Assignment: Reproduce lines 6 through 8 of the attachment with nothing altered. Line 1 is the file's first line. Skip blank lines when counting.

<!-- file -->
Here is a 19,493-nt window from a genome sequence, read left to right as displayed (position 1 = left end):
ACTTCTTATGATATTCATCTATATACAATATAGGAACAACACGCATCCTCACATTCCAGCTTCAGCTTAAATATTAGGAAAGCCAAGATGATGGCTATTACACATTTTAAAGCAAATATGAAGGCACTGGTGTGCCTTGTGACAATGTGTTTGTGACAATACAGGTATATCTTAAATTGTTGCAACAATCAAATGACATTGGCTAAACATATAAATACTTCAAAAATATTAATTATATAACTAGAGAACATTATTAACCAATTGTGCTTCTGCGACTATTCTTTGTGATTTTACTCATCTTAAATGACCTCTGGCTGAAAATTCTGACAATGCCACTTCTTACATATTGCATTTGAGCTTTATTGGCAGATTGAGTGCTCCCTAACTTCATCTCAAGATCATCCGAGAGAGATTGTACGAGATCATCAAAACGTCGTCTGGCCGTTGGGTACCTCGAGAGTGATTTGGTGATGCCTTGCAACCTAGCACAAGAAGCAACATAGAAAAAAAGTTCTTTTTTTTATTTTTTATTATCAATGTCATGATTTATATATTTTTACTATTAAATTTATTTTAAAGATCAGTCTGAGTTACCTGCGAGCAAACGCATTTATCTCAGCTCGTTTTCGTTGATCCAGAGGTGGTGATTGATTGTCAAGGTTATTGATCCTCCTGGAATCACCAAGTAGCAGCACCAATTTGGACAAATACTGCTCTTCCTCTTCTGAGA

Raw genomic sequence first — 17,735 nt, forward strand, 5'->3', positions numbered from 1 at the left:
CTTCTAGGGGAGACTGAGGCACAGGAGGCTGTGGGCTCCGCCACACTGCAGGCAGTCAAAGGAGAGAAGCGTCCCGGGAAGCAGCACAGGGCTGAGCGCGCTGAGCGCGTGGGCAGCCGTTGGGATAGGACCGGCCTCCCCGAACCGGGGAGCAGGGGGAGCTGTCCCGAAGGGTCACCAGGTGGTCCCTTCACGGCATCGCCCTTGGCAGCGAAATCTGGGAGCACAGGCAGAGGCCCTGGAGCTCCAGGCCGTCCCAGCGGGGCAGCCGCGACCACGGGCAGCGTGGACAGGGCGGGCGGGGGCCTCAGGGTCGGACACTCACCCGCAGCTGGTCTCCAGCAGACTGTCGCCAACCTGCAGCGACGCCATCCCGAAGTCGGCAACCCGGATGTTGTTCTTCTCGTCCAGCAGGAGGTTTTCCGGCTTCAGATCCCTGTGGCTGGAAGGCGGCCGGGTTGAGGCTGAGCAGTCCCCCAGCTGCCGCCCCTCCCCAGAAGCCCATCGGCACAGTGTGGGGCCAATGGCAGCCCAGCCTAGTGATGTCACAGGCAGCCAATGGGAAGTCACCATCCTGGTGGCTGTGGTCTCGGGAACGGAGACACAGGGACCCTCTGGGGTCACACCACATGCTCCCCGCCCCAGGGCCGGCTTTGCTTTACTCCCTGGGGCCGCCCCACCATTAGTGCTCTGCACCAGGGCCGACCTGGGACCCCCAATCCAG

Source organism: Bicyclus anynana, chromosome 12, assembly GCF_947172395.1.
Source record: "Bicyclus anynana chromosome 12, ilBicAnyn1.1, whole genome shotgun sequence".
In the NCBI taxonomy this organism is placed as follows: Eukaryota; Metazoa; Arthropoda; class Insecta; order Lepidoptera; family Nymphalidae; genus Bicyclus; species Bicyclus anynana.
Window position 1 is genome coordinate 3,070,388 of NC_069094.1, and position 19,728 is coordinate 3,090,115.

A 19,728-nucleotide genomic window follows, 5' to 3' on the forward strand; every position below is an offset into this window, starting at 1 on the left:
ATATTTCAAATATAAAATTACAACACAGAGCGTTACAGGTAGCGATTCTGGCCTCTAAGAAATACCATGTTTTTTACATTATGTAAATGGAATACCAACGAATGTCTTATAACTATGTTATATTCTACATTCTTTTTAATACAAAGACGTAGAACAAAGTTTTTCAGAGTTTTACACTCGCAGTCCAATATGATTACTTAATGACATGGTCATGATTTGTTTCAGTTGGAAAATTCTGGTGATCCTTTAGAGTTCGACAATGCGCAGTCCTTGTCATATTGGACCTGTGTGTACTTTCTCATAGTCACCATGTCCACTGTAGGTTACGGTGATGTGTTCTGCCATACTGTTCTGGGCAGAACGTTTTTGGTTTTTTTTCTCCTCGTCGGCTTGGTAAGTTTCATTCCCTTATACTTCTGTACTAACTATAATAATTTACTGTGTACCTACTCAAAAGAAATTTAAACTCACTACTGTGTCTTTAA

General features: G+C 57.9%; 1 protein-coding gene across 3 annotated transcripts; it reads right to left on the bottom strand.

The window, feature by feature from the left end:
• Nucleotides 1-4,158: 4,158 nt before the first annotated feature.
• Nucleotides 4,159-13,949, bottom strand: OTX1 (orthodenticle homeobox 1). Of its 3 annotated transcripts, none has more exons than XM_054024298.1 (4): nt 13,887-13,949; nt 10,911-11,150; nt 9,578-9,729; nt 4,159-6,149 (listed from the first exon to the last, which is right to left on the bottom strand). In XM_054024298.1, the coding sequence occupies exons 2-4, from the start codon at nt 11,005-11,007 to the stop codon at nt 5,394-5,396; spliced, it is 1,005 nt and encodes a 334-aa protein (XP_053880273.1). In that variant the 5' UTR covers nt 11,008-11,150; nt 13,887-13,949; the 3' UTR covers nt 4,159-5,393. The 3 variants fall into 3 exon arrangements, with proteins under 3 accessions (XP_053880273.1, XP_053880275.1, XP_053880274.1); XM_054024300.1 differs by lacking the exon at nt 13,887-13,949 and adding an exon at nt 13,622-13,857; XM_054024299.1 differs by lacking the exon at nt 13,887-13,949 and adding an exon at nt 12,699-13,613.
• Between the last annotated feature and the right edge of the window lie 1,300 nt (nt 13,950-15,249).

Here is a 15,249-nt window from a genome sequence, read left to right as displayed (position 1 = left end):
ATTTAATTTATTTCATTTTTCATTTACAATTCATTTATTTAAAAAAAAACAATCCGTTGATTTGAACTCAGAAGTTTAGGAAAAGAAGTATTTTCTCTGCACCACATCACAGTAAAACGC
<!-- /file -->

Source record: "Bicyclus anynana chromosome 12, ilBicAnyn1.1, whole genome shotgun sequence".
In the NCBI taxonomy this organism is placed as follows: Eukaryota; Metazoa; Arthropoda; class Insecta; order Lepidoptera; family Nymphalidae; genus Bicyclus; species Bicyclus anynana.
Window position 1 is genome coordinate 3,070,388 of NC_069094.1, and position 19,728 is coordinate 3,090,115.